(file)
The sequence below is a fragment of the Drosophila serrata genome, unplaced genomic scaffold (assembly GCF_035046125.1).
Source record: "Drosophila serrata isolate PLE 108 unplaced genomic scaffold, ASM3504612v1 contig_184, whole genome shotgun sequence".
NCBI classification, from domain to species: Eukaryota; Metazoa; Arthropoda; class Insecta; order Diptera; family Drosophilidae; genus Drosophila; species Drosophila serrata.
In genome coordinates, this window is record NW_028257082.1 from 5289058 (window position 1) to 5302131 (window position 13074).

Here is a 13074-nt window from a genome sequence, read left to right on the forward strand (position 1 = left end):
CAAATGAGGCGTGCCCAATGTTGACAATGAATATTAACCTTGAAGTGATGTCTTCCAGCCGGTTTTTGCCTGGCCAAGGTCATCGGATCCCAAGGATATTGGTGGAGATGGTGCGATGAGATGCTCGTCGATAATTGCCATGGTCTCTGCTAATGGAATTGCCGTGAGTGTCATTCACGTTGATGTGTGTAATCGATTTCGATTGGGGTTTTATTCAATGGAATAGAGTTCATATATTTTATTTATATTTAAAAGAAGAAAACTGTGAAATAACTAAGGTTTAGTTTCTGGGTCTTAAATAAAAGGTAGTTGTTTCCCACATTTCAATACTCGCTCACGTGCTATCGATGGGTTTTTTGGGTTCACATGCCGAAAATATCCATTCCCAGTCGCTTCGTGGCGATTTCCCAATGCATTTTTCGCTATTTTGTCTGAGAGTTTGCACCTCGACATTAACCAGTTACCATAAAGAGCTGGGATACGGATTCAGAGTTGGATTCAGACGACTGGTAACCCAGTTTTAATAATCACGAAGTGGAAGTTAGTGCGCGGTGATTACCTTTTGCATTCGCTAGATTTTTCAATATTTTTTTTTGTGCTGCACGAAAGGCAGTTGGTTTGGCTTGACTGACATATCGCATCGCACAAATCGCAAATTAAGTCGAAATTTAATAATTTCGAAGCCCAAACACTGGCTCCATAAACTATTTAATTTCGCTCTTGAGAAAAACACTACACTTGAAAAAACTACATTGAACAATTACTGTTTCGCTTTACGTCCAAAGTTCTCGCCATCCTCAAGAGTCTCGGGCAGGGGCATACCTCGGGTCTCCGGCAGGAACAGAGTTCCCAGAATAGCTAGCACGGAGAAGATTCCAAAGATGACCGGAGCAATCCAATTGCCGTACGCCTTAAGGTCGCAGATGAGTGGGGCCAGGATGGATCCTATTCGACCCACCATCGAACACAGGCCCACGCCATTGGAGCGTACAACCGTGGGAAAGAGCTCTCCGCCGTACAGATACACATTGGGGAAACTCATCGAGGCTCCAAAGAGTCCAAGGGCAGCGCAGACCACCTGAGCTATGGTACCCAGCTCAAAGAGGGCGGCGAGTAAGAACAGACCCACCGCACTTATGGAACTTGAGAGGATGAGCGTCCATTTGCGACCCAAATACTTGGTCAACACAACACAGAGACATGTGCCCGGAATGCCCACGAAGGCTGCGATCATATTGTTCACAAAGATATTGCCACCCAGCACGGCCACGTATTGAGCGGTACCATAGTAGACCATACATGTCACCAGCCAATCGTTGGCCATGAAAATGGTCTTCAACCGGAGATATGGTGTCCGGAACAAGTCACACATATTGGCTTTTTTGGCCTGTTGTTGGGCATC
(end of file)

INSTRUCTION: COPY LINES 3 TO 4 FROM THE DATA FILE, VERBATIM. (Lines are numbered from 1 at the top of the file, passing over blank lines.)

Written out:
NCBI classification, from domain to species: Eukaryota; Metazoa; Arthropoda; class Insecta; order Diptera; family Drosophilidae; genus Drosophila; species Drosophila serrata.
In genome coordinates, this window is record NW_028257082.1 from 5289058 (window position 1) to 5302131 (window position 13074).